In general, an implementation should be conservative in its sending behavior, and liberal in its receiving behavior. That is, it should be careful to send well-formed datagrams, but should accept any datagram that it can interpret (e.g., not object to technical errors where the meaning is still clear).
That is otherwise known as Postel's Law and I contend that Law (which really isn't a “law-law” per se but more of a suggestion) has caused more bugs and interroperability issues than it prevented.
If you read the linked aritlcles (and yes, it's quite a lot of read) it becomes apparent (to me) that a lot of the issues causing issues can be directly laid at the feet of Postel's Law (and the rest to the insane design of Internet headers that came out of the “we want theoretical mathematical purity and complete flexibility in what we allow in our parsers!” school of thought popular in the 60s and 70s—which is why The Dragon Book is so hard to understand and why parsers are thought of as “things mere programmers are not meant to write” but I digress). Parsing email (heck, parsing email addresses) is difficult because the early standards were too hard to follow, and because of that, most programs were too liberal in what was accepted to the point where it may be impossible to have a properly formed email message that follows all the relevant RFCs.
I'm also reminded of a conversation I had with my manager at The Ft. Lauderdale Office of the Corporation. As I was writing “Project: Sippy-Cup” my manager kept telling me to stop being so pedantic in parsing SIP messages because it was causing issues with The Monopolistic Phone Company. Even though technically we were right and following the specifications, we were dealing with The Monopolistic Phone Company (motto: “We don't have to care!”) where what they do is right (specs be damned!). I kept complaining about it (“What's the point of a specification if no one follows it?”) but nope—I had to be more liberal in what I accepted (specs be damned!).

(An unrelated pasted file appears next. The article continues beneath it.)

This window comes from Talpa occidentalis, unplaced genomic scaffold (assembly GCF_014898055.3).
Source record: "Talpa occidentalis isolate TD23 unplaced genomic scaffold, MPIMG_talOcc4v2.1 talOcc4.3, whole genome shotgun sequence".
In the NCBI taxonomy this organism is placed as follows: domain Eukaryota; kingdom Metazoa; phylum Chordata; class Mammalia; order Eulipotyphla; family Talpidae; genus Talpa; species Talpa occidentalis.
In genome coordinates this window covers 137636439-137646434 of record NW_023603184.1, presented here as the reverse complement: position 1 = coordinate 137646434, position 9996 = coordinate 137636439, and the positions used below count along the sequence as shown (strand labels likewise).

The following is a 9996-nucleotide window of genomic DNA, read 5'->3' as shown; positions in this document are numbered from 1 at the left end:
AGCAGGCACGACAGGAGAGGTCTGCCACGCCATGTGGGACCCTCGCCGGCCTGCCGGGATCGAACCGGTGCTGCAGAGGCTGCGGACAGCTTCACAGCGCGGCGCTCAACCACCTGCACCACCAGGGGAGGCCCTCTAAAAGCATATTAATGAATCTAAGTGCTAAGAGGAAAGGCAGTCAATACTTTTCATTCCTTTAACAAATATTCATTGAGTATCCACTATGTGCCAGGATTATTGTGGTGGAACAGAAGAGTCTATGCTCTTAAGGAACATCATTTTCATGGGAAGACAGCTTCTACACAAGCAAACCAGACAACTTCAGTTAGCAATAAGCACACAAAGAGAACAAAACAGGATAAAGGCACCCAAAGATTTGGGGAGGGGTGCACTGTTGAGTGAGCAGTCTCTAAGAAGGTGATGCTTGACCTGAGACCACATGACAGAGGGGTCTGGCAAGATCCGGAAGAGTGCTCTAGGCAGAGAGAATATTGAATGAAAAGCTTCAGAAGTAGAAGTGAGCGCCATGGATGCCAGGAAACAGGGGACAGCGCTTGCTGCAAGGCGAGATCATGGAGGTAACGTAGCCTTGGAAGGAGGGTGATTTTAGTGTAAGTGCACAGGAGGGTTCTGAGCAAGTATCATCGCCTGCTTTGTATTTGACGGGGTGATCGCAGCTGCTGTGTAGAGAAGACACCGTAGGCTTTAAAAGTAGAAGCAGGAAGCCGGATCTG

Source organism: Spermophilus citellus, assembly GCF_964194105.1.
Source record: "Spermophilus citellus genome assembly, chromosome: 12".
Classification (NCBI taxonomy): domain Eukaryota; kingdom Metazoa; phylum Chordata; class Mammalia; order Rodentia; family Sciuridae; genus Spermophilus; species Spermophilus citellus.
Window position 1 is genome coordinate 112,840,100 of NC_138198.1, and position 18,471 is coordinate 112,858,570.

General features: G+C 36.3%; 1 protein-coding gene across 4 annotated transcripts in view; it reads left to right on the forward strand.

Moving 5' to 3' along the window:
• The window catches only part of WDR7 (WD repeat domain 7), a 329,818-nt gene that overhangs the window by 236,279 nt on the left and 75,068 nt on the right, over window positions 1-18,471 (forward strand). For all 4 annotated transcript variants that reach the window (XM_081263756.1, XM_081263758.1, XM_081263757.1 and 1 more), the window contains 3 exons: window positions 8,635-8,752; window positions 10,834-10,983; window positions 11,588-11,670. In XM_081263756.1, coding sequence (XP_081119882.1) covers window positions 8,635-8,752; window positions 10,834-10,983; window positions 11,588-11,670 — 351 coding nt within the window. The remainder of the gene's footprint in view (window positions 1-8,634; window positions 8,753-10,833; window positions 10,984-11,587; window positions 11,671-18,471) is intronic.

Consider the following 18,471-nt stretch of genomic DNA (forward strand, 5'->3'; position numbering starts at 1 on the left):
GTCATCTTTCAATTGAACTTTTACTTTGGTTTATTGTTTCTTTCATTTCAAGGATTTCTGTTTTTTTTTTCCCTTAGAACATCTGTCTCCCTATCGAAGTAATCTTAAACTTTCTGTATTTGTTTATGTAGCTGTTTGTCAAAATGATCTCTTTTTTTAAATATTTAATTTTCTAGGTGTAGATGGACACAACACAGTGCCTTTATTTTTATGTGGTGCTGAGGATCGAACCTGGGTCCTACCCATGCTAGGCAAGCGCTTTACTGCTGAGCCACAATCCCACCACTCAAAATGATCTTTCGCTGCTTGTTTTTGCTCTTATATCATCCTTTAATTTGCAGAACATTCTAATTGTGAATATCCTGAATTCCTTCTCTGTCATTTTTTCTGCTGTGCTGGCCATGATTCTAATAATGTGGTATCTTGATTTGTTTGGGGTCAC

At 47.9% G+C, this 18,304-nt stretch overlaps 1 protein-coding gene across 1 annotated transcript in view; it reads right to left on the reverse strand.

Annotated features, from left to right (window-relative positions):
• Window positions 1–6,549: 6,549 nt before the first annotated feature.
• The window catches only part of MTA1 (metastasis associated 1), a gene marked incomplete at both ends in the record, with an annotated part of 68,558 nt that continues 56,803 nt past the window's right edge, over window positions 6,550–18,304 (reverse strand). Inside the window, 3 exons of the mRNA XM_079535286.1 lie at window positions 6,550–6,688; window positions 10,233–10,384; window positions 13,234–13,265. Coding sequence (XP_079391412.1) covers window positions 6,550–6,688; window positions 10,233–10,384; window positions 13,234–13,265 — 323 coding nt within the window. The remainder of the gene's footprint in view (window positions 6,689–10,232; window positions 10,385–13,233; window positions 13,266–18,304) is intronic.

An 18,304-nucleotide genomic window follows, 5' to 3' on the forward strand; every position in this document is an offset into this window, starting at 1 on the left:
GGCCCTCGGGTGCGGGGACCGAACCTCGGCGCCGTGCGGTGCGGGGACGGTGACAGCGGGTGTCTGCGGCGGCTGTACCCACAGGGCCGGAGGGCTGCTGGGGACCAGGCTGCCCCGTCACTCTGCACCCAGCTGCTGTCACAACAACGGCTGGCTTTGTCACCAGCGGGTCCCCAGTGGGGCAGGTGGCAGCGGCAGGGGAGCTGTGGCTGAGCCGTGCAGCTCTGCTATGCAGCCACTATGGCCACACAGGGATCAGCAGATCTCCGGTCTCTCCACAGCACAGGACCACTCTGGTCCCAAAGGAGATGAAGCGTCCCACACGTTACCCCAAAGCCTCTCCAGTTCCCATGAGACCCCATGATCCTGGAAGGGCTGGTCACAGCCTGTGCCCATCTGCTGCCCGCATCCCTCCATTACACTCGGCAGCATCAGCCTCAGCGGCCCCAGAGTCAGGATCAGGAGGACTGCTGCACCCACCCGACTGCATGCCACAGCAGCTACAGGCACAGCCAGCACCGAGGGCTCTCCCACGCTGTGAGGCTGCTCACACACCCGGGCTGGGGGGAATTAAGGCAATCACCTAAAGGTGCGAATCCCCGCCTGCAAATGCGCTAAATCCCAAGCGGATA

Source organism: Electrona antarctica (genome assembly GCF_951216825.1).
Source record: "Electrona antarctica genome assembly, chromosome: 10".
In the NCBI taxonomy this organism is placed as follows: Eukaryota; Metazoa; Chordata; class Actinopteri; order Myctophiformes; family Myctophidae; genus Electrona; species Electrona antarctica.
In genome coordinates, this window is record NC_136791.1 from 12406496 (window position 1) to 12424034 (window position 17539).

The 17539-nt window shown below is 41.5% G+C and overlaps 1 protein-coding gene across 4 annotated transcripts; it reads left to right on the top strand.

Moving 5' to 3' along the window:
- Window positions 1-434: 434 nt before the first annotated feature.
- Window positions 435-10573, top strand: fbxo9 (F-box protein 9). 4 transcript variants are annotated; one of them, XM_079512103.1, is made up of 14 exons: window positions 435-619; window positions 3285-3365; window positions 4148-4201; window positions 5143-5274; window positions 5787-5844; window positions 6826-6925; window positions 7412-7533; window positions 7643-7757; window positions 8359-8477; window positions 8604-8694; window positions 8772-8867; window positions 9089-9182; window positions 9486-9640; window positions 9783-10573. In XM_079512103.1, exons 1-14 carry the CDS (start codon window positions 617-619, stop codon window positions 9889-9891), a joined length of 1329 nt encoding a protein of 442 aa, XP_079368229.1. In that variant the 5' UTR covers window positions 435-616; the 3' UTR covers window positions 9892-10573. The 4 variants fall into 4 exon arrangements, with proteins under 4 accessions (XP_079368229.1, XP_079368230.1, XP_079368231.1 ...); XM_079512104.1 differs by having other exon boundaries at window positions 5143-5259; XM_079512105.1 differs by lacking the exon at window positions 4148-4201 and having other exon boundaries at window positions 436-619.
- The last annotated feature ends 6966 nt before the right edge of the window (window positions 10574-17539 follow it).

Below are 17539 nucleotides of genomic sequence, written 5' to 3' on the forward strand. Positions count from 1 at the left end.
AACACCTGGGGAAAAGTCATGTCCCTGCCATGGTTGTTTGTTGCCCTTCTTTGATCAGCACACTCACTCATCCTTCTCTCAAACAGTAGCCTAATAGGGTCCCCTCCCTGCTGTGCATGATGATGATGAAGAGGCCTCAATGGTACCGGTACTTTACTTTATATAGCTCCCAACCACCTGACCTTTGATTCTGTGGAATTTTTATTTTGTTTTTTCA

A well-designed protocol is robust.
Robustness and efficiency are often at odds. For example, although defaults are useful to reduce packet sizes and processing time, they tend to encourage implementation errors.
Counter-intuitively, Postel's robustness principle ("be conservative in what you send, liberal in what you accept") often leads to deployment problems. Why? When a new implementation is initially fielded, it is likely that it will encounter only a subset of existing implementations. If those implementations follow the robustness principle, then errors in the new implementation will likely go undetected. The new implementation then sees some, but not widespread deployment. This process repeats for several new implementations. Eventually, the not-quite-correct implementations run into other implementations that are less liberal than the initial set of implementations. The reader should be able to figure out what happens next.
Accordingly, explicit consistency checks in a protocol are very useful, even if they impose implementation overhead.
And yet, when I wrote SPCDNS, I was very strict in what I accepted back, to the point of sending an error if the one last reserved bit in the DNS header isn't zero. And a funny thing about that—again, at The Ft. Lauderdale Office of the Corporation, such strictness found implementation issues in other components that didn't use SPCDNS.
The email specifications have been tightened up over the years, but they still require the ability to handle older emails. But given that RFC-724 (the RFC that started us down the crazy parsing rules for email) was thirty-eight years ago, you'd think that some of the crazier parsing rules would be dropped. But no, Postel's Law and all that.